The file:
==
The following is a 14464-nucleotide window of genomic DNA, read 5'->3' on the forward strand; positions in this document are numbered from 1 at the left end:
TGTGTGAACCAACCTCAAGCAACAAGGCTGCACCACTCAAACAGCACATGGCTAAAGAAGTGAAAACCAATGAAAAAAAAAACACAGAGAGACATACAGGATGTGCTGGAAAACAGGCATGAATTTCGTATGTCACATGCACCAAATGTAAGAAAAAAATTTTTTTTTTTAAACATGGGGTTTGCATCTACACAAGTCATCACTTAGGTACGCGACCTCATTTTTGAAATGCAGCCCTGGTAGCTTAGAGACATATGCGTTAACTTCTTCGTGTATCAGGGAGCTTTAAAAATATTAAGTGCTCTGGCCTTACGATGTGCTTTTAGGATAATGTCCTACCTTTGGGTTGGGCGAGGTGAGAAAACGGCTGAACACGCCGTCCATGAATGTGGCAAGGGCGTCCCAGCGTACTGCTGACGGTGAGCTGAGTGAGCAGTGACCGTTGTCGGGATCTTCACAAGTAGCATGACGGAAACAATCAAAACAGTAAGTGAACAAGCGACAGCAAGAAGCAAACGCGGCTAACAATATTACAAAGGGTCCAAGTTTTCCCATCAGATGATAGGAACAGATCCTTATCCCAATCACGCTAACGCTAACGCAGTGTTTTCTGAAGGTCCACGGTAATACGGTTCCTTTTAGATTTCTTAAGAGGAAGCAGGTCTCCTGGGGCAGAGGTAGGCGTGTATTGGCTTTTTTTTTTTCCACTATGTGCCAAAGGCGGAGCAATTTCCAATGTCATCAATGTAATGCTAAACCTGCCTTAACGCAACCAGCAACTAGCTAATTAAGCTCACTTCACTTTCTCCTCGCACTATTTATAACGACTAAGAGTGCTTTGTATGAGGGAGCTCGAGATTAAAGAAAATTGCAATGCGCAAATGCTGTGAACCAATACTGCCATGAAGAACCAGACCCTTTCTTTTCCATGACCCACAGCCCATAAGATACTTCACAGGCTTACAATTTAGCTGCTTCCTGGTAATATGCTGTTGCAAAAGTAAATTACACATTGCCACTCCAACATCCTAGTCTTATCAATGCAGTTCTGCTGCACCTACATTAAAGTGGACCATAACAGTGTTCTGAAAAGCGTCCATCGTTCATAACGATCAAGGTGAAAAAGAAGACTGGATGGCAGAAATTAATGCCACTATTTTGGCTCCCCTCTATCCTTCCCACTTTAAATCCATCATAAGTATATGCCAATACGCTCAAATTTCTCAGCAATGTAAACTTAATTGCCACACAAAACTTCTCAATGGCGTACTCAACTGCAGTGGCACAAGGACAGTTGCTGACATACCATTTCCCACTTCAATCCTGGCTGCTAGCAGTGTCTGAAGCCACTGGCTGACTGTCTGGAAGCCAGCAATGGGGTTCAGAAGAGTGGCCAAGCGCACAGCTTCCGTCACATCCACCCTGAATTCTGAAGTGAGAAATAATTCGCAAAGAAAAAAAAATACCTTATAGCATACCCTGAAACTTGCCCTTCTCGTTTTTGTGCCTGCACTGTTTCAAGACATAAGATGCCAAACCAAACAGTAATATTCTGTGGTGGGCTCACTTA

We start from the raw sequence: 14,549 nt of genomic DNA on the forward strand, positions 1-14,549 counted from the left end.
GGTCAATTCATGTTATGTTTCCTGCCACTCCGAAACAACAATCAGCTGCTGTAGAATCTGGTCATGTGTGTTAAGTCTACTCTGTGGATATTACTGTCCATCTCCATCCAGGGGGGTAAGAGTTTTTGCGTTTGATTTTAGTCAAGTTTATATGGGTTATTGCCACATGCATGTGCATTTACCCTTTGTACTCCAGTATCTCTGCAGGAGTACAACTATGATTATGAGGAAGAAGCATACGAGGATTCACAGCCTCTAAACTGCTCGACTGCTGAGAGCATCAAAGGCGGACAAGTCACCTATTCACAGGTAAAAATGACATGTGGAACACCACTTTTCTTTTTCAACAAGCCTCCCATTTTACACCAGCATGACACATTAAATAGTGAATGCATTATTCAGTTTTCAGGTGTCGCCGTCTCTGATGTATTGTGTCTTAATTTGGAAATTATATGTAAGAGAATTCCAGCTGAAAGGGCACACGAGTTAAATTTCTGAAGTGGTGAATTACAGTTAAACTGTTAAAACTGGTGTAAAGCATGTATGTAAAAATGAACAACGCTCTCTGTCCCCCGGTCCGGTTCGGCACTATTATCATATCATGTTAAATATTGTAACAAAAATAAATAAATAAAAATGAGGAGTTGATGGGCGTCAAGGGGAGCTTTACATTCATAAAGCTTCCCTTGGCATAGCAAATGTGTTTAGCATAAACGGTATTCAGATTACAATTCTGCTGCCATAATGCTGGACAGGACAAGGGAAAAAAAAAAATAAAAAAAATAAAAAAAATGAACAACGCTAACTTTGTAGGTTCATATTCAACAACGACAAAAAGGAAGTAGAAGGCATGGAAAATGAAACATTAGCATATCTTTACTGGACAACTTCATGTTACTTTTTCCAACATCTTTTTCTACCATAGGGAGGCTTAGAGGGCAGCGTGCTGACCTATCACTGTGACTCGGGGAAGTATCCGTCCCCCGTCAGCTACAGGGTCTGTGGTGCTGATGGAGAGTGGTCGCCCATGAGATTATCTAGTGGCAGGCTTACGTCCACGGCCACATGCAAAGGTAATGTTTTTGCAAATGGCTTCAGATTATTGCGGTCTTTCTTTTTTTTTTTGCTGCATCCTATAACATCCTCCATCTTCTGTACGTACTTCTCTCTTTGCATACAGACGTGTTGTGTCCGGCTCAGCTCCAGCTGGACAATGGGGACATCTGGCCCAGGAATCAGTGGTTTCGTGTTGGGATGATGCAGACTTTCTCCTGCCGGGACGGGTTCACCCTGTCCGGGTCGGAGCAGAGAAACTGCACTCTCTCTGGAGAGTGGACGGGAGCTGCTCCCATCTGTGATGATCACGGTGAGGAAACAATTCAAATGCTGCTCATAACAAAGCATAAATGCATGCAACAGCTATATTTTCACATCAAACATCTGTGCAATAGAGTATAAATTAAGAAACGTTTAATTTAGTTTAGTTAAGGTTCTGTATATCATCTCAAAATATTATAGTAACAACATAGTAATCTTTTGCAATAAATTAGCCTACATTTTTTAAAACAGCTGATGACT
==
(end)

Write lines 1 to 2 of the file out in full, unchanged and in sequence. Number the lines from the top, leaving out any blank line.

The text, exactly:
The following is a 14464-nucleotide window of genomic DNA, read 5'->3' on the forward strand; positions in this document are numbered from 1 at the left end:
TGTGTGAACCAACCTCAAGCAACAAGGCTGCACCACTCAAACAGCACATGGCTAAAGAAGTGAAAACCAATGAAAAAAAAAACACAGAGAGACATACAGGATGTGCTGGAAAACAGGCATGAATTTCGTATGTCACATGCACCAAATGTAAGAAAAAAATTTTTTTTTTTAAACATGGGGTTTGCATCTACACAAGTCATCACTTAGGTACGCGACCTCATTTTTGAAATGCAGCCCTGGTAGCTTAGAGACATATGCGTTAACTTCTTCGTGTATCAGGGAGCTTTAAAAATATTAAGTGCTCTGGCCTTACGATGTGCTTTTAGGATAATGTCCTACCTTTGGGTTGGGCGAGGTGAGAAAACGGCTGAACACGCCGTCCATGAATGTGGCAAGGGCGTCCCAGCGTACTGCTGACGGTGAGCTGAGTGAGCAGTGACCGTTGTCGGGATCTTCACAAGTAGCATGACGGAAACAATCAAAACAGTAAGTGAACAAGCGACAGCAAGAAGCAAACGCGGCTAACAATATTACAAAGGGTCCAAGTTTTCCCATCAGATGATAGGAACAGATCCTTATCCCAATCACGCTAACGCTAACGCAGTGTTTTCTGAAGGTCCACGGTAATACGGTTCCTTTTAGATTTCTTAAGAGGAAGCAGGTCTCCTGGGGCAGAGGTAGGCGTGTATTGGCTTTTTTTTTTTCCACTATGTGCCAAAGGCGGAGCAATTTCCAATGTCATCAATGTAATGCTAAACCTGCCTTAACGCAACCAGCAACTAGCTAATTAAGCTCACTTCACTTTCTCCTCGCACTATTTATAACGACTAAGAGTGCTTTGTATGAGGGAGCTCGAGATTAAAGAAAATTGCAATGCGCAAATGCTGTGAACCAATACTGCCATGAAGAACCAGACCCTTTCTTTTCCATGACCCACAGCCCATAAGATACTTCACAGGCTTACAATTTAGCTGCTTCCTGGTAATATGCTGTTGCAAAAGTAAATTACACATTGCCACTCCAACATCCTAGTCTTATCAATGCAGTTCTGCTGCACCTACATTAAAGTGGACCATAACAGTGTTCTGAAAAGCGTCCATCGTTCATAACGATCAAGGTGAAAAAGAAGACTGGATGGCAGAAATTAATGCCACTATTTTGGCTCCCCTCTATCCTTCCCACTTTAAATCCATCATAAGTATATGCCAATACGCTCAAATTTCTCAGCAATGTAAACTTAATTGCCACACAAAACTTCTCAATGGCGTACTCAACTGCAGTGGCACAAGGACAGTTGCTGACATACCATTTCCCACTTCAATCCTGGCTGCTAGCAGTGTCTGAAGCCACTGGCTGACTGTCTGGAAGCCAGCAATGGGGTTCAGAAGAGTGGCCAAGCGCACAGCTTCCGTCACATCCACCCTGAATTCTGAAGTGAGAAATAATTCGCAAAGAAAAAAAAATACCTTATAGCATACCCTGAAACTTGCCCTTCTCGTTTTTGTGCCTGCACTGTTTCAAGACATAAGATGCCAAACCAAACAGTAATATTCTGTGGTGGGCTCACTTA